There is no question among the scientific and medical communities that asbestos is toxic to humans. Prior to the 1970s, asbestos was used prominently in products, equipment, and building materials. The substance’s innate fireproofing characteristics made it highly valuable for builders and manufacturers looking to avoid the proliferation of flames.
Unfortunately, asbestos exposure can cause a variety of illnesses including mesothelioma (which can only be caused by asbestos) and other cancers. Workplace asbestos exposure was exceedingly prevalent in the United States prior to the enactment of laws regulating the substance. In fact, over 50% of mesothelioma patients were exposed to asbestos on the job.
Medical conditions related to occupational asbestos exposure generally do not start cropping up until many years after the initial exposure. This is known as the latency period, or the amount of time between the initial exposure to an illness-causing substance and the actual development of a disease. For mesothelioma, the latency period can be as long as 50 years, although it usually averages out at 30 to 40.
What this means is that many workers who were exposed to asbestos at work in the distant past may still be at risk of developing life-threatening diseases in the present.
But, who is most at risk?
High-Risk Occupations for Asbestos Exposure
Across all industries between 1940 and 1979, around 27 million American workers were exposed to asbestos to some degree. Worldwide today, about 125 million workers are exposed to asbestos annually. Of course, that number is smaller in the United States because of consistent regulations that have limited asbestos’ use in the country.
Still, the prevalence of asbestos in the past made many occupations dangerous then, some of which remain dangerous to a lesser degree now.
Between 1999 and 2012, those who worked in construction made up roughly 15% of all mesothelioma deaths. Clearly, construction is an industry that was rife with asbestos and, in many cases, continues to be. Manufacturers often supplemented their building materials with asbestos to avoid fires and overheating. Many construction workers, of course, ended up working directly with these materials and being exposed to asbestos.
Specific construction occupations that with a high risk of asbestos exposure include:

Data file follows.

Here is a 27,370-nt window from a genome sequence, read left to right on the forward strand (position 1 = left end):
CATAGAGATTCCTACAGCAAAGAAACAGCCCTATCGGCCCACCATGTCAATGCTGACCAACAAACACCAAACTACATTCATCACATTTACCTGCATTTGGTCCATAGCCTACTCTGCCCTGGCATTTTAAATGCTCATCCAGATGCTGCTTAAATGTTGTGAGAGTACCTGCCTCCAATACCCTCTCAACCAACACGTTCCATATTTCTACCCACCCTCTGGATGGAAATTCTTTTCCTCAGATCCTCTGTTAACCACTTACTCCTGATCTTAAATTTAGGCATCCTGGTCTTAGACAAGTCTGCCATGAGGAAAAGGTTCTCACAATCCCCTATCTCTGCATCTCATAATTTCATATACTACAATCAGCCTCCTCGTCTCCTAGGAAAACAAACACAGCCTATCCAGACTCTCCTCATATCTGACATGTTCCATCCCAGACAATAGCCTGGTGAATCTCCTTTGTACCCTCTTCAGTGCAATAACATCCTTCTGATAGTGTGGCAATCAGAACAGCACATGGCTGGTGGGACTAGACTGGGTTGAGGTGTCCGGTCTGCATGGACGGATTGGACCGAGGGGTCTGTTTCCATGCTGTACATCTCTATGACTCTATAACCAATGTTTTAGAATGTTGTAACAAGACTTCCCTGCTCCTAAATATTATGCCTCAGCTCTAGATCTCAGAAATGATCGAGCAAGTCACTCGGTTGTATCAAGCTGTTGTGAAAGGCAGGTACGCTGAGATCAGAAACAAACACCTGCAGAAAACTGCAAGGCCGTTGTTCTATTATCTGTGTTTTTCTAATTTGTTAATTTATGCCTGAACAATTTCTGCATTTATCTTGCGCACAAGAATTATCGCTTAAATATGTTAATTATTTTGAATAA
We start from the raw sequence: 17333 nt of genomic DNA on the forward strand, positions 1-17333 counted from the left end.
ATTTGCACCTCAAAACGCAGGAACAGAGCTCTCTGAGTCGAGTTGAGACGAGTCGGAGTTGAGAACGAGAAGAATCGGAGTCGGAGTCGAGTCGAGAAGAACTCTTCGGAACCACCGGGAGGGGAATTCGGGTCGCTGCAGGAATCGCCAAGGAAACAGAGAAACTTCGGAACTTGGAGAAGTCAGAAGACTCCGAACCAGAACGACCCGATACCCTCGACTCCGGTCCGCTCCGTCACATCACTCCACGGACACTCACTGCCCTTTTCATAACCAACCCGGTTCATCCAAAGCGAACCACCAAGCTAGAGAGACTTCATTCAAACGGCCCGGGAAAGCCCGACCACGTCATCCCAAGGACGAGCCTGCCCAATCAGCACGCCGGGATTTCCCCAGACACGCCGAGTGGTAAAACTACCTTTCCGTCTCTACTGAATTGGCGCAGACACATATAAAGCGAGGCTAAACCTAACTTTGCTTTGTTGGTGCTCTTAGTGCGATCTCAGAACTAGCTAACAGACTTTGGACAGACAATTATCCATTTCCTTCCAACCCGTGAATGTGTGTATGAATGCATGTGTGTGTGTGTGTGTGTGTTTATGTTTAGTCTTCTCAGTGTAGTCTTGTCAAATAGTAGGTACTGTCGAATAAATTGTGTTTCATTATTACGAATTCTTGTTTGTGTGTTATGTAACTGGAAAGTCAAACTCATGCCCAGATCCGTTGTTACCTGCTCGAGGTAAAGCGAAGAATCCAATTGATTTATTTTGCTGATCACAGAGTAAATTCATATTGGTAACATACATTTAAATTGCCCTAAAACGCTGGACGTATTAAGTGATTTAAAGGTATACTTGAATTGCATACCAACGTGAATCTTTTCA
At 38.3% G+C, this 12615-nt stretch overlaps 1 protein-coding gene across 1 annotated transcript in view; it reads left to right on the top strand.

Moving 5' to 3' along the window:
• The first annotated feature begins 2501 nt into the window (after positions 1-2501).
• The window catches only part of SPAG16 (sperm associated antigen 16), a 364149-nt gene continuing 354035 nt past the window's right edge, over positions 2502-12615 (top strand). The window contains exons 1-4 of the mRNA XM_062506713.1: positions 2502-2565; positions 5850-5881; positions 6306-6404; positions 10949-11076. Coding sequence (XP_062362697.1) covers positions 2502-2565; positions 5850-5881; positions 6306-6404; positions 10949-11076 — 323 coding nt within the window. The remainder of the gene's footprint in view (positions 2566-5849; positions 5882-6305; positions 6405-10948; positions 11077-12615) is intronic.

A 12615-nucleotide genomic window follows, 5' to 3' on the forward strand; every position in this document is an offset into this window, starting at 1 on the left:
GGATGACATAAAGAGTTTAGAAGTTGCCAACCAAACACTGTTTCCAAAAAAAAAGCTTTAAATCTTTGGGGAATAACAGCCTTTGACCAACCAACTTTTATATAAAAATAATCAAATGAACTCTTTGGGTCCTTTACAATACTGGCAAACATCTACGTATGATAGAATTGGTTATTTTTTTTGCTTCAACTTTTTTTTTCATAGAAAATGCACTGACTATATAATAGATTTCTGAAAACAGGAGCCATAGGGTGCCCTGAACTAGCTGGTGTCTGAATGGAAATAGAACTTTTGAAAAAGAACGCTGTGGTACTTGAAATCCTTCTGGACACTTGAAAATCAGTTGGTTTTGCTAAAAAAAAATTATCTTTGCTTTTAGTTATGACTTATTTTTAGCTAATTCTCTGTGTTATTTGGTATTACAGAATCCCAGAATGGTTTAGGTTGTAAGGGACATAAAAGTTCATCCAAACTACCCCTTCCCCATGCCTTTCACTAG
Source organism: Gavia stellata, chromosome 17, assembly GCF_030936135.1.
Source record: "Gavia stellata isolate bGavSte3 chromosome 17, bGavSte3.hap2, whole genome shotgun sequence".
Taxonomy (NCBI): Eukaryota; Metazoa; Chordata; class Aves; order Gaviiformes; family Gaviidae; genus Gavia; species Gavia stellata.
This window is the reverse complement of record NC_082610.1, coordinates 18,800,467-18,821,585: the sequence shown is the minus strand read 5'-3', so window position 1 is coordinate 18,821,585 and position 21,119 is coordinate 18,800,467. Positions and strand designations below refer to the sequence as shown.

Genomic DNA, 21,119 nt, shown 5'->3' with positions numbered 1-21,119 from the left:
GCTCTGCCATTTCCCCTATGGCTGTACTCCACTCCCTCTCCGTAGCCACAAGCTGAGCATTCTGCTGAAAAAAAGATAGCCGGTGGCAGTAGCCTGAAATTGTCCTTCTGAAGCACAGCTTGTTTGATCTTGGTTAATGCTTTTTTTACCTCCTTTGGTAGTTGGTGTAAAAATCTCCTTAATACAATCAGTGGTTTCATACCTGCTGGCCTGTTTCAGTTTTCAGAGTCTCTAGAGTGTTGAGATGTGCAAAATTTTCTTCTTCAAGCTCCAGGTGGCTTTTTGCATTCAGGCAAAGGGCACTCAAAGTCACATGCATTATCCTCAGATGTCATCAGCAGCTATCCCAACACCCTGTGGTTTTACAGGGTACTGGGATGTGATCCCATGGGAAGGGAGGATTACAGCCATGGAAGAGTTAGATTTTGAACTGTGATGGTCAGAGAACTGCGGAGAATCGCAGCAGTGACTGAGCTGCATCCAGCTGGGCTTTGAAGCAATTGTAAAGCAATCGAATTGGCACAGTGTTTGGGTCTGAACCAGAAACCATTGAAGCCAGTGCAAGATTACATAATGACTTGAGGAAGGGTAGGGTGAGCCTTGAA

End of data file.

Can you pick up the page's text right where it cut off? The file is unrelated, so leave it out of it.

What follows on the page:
- Drywall installers
- Insulation workers
- Tile setters
- Demolition crews
- General construction laborers
Again, asbestos was included in almost every type of building material (up to 4,000 different materials by some estimates). So, if you worked in construction, it was virtually impossible to avoid.
On top of that, spray-on insulation that was generally composed of 35% asbestos was frequently used on metallic structures and numerous other building materials.
Spray-on insulation products were largely banned in the 1970s, but they still posed a high risk because they often immediately produced an environment filled with airborne asbestos fibers.
In addition to insulation, other products that contained asbestos often included:
- Drywall tape
- Duct tape
- Electrical wiring
- Pipe insulation
- Certain paints
- Roofing Tiles and Shingles
- Flooring Tiles
Despite regulations that have legally mandated that these products no longer use asbestos, the substance can still be found on many construction sites. Numerous buildings still contain high quantities of asbestos because older asbestos-containing materials have yet to be removed.
Estimates suggest that around 1.3 million construction workers are exposed to asbestos each year even today. In some cases, it is also still legal to infuse certain products with asbestos provided that the substance makes up less than 1% of the product.
Some of these materials include:
- Cement Sheets
- Roofing Felt
- Pipeline Insulation Wraps
- Vinyl Floor Tiles
- Certain Plastics
It may take decades to get all the remaining asbestos out of buildings throughout the United States. As it stands, it is still important for construction workers to wear protective gear—including masks, eyewear, gloves, and other clothing—when working in a site known to have asbestos.